Relatively uninhibited philosophizings on self and kosmos whenever the mood strikes...
Friday, August 08, 2008
Obama's Wise Distinction
Many people in and out of the media are wondering why Barack Obama is not doing better in the polls than he is. With the Republican Bush administration in such disfavor during an unusually challenging and dangerous time for this nation and the world as a whole, you'd think that Democrat Obama would be riding his undeniable charisma to overwhelming advantage over a bland old John McCain who seems bent on continuing most of the Bush approach to our sputtering economy, to a world of increasing international tensions, and to a war that the majority of Americans believe should never have been waged.
But not only is Obama not running away from McCain in the polls, but McCain has pulled into a virtual tie with him. This could change after the two candidates start debating each other face-to-face and after each side unleashes their big gun commercials. But I increasingly and sadly believe that, in the end, McCain will probably win the presidency. And one of the reasons I think this is that too many voters have been irrevocably turned off to Obama because of his longstanding association with Jeremiah Wright's church and with the controversial pastor himself. Too many people, who might otherwise have voted for Obama, won't now because they're afraid of what Obama's relationship with that church and with Wright may reveal about how he really feels about this country and white people, and you can be darn sure that Republicans will continue to fan and exploit this fear to the fullest possible extent from now till election day.
I wish everyone would read the Newsweek interview I just read, for it just might change some minds and votes back to Obama. The interview is with conservative Christian Stephen Mansfield, who recently wrote a book examining Obama's faith. In the interview, Mansfield offers an explanation of Obama's involvement with Wright and his church that makes a whole lot of sense to me. It's what I've always believed to be the truth but couldn't articulate as clearly as Mansfield does. Here is the gist of Mansfield's explanation in his own compelling words:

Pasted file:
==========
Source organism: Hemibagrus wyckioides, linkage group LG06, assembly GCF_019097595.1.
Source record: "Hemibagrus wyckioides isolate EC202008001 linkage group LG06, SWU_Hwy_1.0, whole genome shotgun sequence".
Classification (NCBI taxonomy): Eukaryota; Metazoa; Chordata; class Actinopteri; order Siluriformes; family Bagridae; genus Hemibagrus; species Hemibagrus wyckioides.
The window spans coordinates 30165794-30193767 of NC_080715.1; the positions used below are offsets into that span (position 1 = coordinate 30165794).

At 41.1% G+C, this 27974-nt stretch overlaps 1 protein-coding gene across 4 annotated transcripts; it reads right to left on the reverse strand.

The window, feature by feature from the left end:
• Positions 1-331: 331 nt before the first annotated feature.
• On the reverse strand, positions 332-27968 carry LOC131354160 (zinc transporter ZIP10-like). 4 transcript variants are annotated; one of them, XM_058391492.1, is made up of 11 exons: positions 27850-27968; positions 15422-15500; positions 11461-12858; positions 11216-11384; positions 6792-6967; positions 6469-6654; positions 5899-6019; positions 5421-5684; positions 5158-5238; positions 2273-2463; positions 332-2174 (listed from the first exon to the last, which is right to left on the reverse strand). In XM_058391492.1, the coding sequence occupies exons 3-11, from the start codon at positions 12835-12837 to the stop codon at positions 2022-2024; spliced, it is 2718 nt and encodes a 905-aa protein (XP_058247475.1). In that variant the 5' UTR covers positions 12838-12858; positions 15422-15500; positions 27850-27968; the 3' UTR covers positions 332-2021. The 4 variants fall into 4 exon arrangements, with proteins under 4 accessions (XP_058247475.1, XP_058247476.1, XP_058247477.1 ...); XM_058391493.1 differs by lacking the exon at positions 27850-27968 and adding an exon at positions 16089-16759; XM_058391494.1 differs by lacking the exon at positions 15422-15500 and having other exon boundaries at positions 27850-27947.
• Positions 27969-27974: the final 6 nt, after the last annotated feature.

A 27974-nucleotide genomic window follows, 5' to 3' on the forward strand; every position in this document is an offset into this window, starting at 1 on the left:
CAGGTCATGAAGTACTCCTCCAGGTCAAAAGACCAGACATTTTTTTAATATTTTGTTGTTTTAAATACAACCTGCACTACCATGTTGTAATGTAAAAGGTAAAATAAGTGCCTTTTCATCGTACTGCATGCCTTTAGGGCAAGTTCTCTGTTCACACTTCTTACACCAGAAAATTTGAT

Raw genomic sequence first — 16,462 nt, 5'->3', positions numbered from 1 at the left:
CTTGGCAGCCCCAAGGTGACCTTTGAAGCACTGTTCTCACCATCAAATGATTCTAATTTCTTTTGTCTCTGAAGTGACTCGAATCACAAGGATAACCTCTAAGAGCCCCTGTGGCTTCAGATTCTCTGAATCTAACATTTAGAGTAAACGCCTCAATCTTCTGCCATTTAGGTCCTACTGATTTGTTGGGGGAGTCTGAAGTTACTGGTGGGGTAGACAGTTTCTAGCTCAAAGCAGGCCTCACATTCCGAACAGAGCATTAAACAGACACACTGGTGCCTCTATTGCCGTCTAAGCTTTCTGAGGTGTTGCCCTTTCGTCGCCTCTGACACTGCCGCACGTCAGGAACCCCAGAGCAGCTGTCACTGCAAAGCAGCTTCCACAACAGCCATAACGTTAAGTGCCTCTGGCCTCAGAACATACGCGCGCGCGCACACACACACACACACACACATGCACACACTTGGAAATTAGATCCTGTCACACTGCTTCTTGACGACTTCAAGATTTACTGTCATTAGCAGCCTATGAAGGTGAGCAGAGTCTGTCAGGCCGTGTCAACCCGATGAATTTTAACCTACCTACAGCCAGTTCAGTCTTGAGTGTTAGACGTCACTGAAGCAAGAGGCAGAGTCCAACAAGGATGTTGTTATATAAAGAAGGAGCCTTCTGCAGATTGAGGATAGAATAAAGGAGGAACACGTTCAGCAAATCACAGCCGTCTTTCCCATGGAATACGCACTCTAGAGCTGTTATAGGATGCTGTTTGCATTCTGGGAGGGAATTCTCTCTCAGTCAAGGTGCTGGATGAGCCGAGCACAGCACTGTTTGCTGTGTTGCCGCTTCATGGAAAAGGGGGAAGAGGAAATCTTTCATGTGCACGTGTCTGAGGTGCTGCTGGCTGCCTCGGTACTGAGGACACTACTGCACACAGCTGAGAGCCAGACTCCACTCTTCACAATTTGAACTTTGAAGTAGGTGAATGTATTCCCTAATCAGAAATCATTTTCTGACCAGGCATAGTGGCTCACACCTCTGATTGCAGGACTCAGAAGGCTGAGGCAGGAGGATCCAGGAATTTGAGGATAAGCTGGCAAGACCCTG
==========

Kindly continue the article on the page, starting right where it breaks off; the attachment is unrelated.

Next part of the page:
Most people who have gone to a church have had to grit their teeth through some sermon and perhaps walk away not agreeing with everything. I think if you've been to a church, especially with this black "prophetic preaching," which is a theological perspective that says pastors ought to comment on everything from the government to the economy, then we're not just going to talk about the joy, joy, joy way down deep in our hearts the way most white churches do. This preaching comes out of the postslavery years, where a pastor is the commentator on all things in society. So I think when you have that perspective and you're used to hearing someone comment on a variety of things, you don't necessarily have to share his perspective to be involved with the church. In fact, black pastors often—and I say this as a man who's worked with and preached in black churches—say extreme things to shift the lines a little and stir people up. So I am sure Barack Obama, sitting there, said, "This is a great church, love the people, but I don't agree with everything that's said." Again, he distinguished between the revelation of God and the personality of a man.